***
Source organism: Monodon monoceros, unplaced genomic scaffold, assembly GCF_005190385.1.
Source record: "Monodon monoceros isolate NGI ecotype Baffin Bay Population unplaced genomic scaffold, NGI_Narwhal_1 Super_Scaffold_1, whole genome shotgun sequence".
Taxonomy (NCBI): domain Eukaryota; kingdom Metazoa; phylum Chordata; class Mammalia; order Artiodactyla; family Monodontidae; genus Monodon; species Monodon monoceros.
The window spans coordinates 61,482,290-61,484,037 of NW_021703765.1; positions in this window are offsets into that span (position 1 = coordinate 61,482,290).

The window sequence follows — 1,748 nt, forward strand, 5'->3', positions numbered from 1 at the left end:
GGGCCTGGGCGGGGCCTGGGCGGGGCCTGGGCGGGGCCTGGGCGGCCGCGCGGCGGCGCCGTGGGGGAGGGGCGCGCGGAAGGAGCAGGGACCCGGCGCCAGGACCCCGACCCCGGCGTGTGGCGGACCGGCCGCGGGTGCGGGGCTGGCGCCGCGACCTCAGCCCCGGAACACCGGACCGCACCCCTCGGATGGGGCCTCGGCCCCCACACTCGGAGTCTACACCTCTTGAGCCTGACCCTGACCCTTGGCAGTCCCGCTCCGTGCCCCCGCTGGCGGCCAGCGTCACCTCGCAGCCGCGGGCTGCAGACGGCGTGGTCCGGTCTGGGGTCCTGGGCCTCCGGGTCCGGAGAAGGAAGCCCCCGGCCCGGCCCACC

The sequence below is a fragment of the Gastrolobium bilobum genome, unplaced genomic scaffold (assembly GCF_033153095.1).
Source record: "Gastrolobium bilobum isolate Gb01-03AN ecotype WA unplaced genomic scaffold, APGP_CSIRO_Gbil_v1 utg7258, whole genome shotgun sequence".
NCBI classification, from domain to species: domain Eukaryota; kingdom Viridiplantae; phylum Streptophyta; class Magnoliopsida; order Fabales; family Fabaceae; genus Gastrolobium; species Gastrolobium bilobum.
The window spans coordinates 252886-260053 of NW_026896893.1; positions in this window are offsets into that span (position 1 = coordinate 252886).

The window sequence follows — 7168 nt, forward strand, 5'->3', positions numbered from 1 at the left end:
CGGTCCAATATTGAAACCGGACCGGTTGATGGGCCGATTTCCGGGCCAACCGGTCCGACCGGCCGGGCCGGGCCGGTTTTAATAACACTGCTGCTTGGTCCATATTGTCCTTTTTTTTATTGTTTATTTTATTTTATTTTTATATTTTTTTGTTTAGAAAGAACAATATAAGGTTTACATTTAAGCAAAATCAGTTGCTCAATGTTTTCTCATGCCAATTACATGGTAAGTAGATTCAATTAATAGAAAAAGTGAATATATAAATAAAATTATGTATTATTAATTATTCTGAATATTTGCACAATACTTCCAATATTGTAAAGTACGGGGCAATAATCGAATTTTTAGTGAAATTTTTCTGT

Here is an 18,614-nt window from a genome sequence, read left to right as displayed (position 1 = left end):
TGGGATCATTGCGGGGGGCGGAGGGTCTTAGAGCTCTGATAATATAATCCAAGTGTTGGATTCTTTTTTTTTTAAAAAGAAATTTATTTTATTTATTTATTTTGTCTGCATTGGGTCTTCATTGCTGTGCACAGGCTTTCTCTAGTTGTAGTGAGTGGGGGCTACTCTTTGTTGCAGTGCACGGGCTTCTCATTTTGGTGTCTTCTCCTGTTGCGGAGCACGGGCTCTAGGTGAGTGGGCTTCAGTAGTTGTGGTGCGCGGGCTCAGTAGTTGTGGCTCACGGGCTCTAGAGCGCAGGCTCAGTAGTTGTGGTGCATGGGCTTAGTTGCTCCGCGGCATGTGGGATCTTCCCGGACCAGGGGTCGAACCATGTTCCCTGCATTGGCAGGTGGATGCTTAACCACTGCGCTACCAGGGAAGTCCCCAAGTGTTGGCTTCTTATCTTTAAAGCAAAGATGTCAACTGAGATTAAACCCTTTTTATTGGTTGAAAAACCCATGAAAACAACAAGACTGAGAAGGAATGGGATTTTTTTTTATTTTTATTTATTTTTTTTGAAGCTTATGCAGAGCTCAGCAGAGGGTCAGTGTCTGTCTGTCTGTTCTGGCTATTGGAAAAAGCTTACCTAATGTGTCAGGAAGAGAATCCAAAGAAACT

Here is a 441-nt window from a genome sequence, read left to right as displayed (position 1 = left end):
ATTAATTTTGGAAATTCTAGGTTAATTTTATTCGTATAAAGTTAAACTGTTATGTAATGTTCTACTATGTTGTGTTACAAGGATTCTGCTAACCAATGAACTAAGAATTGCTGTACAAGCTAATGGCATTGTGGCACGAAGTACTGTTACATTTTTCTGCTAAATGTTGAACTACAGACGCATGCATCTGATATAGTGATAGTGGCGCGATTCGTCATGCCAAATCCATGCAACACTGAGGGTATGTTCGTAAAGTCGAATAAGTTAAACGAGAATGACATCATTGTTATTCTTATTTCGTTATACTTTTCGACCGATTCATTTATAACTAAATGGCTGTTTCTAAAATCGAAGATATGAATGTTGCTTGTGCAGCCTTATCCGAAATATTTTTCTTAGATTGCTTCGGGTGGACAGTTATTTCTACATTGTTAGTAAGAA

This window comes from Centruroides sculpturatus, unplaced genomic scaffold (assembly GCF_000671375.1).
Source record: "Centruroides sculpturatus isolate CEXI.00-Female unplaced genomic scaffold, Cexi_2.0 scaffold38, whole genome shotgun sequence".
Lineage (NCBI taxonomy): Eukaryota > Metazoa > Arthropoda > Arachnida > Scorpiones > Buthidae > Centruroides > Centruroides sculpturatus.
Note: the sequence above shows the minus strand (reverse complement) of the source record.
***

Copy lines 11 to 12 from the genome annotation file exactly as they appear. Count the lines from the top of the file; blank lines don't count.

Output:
The window sequence follows — 7168 nt, forward strand, 5'->3', positions numbered from 1 at the left end:
CGGTCCAATATTGAAACCGGACCGGTTGATGGGCCGATTTCCGGGCCAACCGGTCCGACCGGCCGGGCCGGGCCGGTTTTAATAACACTGCTGCTTGGTCCATATTGTCCTTTTTTTTATTGTTTATTTTATTTTATTTTTATATTTTTTTGTTTAGAAAGAACAATATAAGGTTTACATTTAAGCAAAATCAGTTGCTCAATGTTTTCTCATGCCAATTACATGGTAAGTAGATTCAATTAATAGAAAAAGTGAATATATAAATAAAATTATGTATTATTAATTATTCTGAATATTTGCACAATACTTCCAATATTGTAAAGTACGGGGCAATAATCGAATTTTTAGTGAAATTTTTCTGT